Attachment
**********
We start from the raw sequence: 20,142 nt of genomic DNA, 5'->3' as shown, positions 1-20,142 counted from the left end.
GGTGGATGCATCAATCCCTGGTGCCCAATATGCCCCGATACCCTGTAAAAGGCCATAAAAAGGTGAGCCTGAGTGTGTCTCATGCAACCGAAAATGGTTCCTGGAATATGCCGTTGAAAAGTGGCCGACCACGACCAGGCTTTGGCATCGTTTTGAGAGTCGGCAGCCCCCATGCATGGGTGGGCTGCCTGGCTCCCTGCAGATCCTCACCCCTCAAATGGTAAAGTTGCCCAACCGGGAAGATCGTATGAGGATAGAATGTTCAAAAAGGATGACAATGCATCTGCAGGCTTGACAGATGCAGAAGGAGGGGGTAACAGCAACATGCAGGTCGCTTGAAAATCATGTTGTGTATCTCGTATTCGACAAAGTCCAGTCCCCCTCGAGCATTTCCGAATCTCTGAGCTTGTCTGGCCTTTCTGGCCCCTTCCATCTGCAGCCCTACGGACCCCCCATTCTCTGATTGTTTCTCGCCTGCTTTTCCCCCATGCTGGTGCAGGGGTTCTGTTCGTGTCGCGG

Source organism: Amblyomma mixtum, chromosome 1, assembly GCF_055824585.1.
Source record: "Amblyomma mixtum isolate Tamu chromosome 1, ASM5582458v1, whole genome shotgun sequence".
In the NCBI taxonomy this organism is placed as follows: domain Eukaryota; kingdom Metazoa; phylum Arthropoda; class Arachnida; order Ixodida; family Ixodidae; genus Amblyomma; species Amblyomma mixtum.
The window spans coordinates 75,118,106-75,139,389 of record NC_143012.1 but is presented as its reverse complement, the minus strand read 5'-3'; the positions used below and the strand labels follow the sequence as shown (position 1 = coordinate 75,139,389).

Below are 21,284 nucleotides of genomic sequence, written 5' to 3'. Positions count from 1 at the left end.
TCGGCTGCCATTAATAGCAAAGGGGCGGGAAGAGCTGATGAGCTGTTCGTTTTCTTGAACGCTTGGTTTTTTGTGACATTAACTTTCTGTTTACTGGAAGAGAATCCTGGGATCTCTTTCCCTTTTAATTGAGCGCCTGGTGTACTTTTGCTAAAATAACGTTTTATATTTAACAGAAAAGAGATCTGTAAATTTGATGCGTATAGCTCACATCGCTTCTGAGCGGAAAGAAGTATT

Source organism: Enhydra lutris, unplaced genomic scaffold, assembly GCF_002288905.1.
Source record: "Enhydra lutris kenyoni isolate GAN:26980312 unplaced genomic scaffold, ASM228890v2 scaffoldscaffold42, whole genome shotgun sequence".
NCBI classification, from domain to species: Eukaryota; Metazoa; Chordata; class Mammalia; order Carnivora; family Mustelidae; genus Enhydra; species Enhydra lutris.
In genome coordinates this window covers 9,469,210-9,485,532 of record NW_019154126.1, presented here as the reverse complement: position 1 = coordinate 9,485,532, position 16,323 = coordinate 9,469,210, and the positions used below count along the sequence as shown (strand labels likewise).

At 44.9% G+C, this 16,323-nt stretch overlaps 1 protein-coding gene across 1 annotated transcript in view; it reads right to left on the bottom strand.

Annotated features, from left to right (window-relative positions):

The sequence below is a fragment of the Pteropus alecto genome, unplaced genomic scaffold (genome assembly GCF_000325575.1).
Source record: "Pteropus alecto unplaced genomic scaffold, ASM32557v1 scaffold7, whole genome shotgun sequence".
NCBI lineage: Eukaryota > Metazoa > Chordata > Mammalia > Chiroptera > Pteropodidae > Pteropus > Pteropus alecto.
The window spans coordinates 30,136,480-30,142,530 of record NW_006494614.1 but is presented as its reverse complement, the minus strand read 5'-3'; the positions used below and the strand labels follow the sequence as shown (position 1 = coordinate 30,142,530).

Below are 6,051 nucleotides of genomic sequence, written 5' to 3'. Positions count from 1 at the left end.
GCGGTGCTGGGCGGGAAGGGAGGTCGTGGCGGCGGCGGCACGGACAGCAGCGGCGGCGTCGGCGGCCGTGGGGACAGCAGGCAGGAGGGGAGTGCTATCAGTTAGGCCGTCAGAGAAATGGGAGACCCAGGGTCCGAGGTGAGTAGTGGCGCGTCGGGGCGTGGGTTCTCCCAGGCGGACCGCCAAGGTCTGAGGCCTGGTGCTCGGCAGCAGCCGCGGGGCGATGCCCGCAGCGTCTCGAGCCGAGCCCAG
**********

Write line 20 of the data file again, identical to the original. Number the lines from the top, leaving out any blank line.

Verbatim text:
GCGGTGCTGGGCGGGAAGGGAGGTCGTGGCGGCGGCGGCACGGACAGCAGCGGCGGCGTCGGCGGCCGTGGGGACAGCAGGCAGGAGGGGAGTGCTATCAGTTAGGCCGTCAGAGAAATGGGAGACCCAGGGTCCGAGGTGAGTAGTGGCGCGTCGGGGCGTGGGTTCTCCCAGGCGGACCGCCAAGGTCTGAGGCCTGGTGCTCGGCAGCAGCCGCGGGGCGATGCCCGCAGCGTCTCGAGCCGAGCCCAG